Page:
We understand our community: implementation of the Healthy Eating Healthy Aging program among community-based organizations
Cardiovascular disease is the second leading cause of death in the USA among Asian Americans and Pacific Islanders (AAPIs) over the age of 65. Healthy Eating Healthy Aging (HEHA), an evidence-based heart health program, can provide culturally appropriate nutrition education to decrease the risk of cardiovascular disease. Community-based organizations (CBOs) are optimal settings to implement community-based programs. However, there is inadequate research on how evidence-based interventions like HEHA are implemented in CBOs. This study examined processes that facilitated the implementation of HEHA among CBOs serving older AAPIs. Twelve representatives from CBOs that implemented the HEHA program were recruited to participate in a semistructured interview. All the participants were CBO directors or senior managers. A semistructured interview guide was created and informed by the Consolidated Framework for Implementation Research (CFIR) to capture how HEHA played into the five domains of CFIR: (a) intervention characteristics, (b) outer setting, (c) inner setting, (d) characteristics of the individuals, and (e) process. Data analysis captured themes under the CFIR domains. All five CFIR domains emerged from the interviews. Under intervention characteristics, three constructs emerged as facilitating the implementation of HEHA: (a) the participant’s beliefs around the quality of the HEHA program and its ability to promote healthy eating, (b) HEHA’s adaptability to different AAPI subgroups, and (c) perceptions of how successfully HEHA was bundled and assembled. Under outer setting, the participants described the community’s need for healthy eating programs and how the HEHA program meets that need. Four constructs emerged under inner setting: (a) the CBO’s structural characteristics and social standing in the community; (b) resources dedicated to the implementation and ongoing operations, including funding, training, education, physical space, and time; (c) the culture of the CBO; and (d) the participant’s commitment and involvement in marketing, promotion, and implementation of HEHA. Under characteristics of individuals, participants’ described their desire to learn the content of HEHA and deliver them successfully. Under process, participants described strategies to engage relevant individuals to facilitate HEHA implementation. The interviews with CBO representatives provided insights into CFIR domain constructs that facilitated the implementation of HEHA. CBOs are key settings for community health education. Understanding processes that lead to the successful implementation of evidence-based interventions among CBOs is critical for accelerating the dissemination and implementation of best practices.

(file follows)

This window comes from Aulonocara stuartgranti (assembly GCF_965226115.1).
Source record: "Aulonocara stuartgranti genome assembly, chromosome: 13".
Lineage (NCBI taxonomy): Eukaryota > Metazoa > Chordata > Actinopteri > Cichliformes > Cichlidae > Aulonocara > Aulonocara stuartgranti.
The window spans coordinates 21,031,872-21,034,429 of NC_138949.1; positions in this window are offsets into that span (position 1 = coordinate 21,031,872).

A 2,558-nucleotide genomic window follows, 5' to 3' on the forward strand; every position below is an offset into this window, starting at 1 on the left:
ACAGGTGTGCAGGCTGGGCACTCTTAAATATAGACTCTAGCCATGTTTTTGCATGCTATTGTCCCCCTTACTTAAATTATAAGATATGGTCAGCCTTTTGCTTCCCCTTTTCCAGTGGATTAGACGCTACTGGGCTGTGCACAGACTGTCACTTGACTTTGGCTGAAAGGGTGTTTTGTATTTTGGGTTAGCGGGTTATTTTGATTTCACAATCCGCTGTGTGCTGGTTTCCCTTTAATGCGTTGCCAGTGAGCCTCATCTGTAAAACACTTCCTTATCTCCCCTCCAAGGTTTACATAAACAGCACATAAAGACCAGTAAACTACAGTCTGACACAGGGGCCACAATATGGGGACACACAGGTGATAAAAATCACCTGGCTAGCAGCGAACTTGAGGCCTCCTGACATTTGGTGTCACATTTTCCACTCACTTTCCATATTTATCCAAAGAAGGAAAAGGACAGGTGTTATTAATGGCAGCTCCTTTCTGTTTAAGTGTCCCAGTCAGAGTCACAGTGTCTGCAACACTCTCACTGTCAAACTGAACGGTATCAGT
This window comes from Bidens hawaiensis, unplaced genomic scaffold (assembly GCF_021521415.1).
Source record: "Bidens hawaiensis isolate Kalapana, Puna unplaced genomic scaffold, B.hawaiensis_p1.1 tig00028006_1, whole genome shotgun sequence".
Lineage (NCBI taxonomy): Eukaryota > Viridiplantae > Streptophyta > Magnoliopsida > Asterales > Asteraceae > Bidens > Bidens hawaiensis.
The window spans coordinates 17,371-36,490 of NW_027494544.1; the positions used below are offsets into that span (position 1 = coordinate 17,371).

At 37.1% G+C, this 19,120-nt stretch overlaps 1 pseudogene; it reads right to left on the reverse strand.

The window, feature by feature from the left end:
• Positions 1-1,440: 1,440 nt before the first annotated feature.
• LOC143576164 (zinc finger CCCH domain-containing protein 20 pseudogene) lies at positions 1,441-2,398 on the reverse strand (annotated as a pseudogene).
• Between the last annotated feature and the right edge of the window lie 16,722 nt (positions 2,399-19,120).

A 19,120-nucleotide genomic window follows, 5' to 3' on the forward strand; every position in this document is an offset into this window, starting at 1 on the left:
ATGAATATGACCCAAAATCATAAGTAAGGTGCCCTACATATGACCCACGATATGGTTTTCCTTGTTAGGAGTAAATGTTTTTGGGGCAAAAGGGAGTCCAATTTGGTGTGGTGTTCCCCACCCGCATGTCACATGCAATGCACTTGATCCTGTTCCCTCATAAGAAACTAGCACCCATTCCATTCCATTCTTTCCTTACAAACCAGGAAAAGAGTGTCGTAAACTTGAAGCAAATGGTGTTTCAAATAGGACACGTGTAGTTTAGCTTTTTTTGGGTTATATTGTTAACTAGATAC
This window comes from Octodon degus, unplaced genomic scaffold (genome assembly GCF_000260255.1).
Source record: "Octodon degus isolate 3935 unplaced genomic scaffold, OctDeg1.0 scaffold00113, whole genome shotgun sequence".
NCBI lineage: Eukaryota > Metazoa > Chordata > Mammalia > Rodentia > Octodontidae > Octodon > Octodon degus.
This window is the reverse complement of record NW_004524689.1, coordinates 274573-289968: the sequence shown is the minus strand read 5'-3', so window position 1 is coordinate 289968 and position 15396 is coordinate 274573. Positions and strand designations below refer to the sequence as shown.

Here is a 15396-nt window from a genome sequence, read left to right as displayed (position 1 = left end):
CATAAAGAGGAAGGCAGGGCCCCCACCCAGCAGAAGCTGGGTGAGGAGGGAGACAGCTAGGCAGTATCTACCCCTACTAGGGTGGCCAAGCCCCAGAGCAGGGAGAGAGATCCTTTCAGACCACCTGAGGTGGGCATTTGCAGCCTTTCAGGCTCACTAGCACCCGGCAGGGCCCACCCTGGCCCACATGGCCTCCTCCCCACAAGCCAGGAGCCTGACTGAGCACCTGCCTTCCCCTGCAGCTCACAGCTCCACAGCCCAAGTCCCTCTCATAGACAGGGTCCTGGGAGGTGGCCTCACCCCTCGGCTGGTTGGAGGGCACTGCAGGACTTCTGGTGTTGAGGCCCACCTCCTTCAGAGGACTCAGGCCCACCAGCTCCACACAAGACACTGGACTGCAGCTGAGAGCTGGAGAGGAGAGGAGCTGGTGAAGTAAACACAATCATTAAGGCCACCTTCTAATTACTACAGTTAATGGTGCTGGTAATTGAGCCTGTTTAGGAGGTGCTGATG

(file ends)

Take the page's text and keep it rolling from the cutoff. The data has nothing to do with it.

Leong, J., Jang, S. H., Bishop, S. K., Brown, E. V. R., Lee, E. J., & Ko, L. K. (2021). "We understand our community": implementation of the Healthy Eating Healthy Aging program among community-based organizations. Transl Behav Med, 11(2), 462-469. doi:10.1093/tbm/ibaa049